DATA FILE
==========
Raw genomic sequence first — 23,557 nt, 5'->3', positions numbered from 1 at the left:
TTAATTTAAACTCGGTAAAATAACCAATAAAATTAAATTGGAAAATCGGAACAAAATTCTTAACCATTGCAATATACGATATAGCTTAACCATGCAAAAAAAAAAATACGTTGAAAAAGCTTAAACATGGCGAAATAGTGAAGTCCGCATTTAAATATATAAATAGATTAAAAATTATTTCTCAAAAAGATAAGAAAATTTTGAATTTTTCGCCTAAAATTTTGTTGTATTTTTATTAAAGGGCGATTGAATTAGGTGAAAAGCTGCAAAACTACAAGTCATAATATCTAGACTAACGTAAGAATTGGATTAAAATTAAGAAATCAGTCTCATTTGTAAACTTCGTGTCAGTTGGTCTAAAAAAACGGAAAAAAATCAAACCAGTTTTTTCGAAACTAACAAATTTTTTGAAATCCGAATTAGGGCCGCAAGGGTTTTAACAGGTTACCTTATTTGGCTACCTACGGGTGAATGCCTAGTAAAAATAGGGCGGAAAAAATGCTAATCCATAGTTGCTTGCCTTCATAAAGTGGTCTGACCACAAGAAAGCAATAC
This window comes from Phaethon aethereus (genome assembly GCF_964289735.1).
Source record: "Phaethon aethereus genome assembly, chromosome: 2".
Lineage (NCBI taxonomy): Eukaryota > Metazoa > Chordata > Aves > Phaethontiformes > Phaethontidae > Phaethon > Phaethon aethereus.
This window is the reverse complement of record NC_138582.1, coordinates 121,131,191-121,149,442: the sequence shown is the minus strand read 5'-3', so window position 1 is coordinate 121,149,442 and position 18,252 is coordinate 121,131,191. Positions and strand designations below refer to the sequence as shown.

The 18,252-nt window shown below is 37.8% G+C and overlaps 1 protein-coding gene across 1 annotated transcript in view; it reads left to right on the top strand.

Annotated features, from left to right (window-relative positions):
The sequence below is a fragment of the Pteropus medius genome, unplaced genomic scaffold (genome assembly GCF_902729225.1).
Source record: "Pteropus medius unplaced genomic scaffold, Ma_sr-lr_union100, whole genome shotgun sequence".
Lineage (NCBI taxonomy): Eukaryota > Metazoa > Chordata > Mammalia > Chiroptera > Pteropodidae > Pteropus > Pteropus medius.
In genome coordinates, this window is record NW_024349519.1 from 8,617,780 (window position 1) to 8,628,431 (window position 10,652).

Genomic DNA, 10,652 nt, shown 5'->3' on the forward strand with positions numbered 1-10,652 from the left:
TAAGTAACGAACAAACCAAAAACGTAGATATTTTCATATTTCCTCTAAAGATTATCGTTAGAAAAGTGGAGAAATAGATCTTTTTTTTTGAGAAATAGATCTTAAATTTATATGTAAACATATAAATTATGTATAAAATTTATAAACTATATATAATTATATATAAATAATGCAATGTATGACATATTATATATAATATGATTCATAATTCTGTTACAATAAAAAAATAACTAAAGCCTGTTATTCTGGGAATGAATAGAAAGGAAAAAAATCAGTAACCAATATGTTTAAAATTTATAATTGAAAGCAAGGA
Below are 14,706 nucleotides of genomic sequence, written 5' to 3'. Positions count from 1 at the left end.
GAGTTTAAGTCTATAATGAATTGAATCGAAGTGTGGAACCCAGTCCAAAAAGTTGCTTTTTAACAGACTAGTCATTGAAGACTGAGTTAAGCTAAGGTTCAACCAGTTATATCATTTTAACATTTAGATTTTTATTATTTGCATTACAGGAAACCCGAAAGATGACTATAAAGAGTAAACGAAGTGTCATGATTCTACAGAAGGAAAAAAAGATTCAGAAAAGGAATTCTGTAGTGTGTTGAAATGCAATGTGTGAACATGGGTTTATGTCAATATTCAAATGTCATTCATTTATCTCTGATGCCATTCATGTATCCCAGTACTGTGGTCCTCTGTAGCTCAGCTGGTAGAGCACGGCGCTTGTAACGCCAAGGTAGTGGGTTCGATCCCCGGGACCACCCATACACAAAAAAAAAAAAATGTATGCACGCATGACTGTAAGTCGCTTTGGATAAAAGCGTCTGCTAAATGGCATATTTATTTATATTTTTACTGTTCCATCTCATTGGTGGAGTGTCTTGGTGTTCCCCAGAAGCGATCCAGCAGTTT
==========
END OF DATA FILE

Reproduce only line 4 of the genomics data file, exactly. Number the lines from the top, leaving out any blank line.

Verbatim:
Source record: "Phaethon aethereus genome assembly, chromosome: 2".